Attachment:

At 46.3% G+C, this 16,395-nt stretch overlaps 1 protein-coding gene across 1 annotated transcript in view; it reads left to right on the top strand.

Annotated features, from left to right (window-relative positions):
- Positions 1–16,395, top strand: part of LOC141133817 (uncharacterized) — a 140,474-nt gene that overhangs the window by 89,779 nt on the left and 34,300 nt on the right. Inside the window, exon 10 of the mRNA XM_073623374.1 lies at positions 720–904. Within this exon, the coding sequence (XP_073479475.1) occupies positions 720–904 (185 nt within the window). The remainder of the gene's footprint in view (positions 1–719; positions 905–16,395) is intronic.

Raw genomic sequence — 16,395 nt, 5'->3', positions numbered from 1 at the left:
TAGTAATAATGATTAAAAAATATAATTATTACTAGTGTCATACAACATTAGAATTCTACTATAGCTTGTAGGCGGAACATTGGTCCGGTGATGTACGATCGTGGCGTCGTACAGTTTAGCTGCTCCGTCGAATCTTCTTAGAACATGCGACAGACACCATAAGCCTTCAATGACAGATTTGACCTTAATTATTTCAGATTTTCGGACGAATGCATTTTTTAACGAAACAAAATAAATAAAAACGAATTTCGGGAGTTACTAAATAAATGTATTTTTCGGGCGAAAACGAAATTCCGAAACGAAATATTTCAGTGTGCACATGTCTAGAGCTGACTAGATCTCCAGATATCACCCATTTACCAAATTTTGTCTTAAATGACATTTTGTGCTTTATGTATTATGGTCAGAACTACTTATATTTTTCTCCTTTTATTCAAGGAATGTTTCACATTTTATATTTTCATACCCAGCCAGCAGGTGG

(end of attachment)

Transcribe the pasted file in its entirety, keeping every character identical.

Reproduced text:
At 46.3% G+C, this 16,395-nt stretch overlaps 1 protein-coding gene across 1 annotated transcript in view; it reads left to right on the top strand.

Annotated features, from left to right (window-relative positions):
- Positions 1–16,395, top strand: part of LOC141133817 (uncharacterized) — a 140,474-nt gene that overhangs the window by 89,779 nt on the left and 34,300 nt on the right. Inside the window, exon 10 of the mRNA XM_073623374.1 lies at positions 720–904. Within this exon, the coding sequence (XP_073479475.1) occupies positions 720–904 (185 nt within the window). The remainder of the gene's footprint in view (positions 1–719; positions 905–16,395) is intronic.

Raw genomic sequence — 16,395 nt, 5'->3', positions numbered from 1 at the left:
TAGTAATAATGATTAAAAAATATAATTATTACTAGTGTCATACAACATTAGAATTCTACTATAGCTTGTAGGCGGAACATTGGTCCGGTGATGTACGATCGTGGCGTCGTACAGTTTAGCTGCTCCGTCGAATCTTCTTAGAACATGCGACAGACACCATAAGCCTTCAATGACAGATTTGACCTTAATTATTTCAGATTTTCGGACGAATGCATTTTTTAACGAAACAAAATAAATAAAAACGAATTTCGGGAGTTACTAAATAAATGTATTTTTCGGGCGAAAACGAAATTCCGAAACGAAATATTTCAGTGTGCACATGTCTAGAGCTGACTAGATCTCCAGATATCACCCATTTACCAAATTTTGTCTTAAATGACATTTTGTGCTTTATGTATTATGGTCAGAACTACTTATATTTTTCTCCTTTTATTCAAGGAATGTTTCACATTTTATATTTTCATACCCAGCCAGCAGGTGG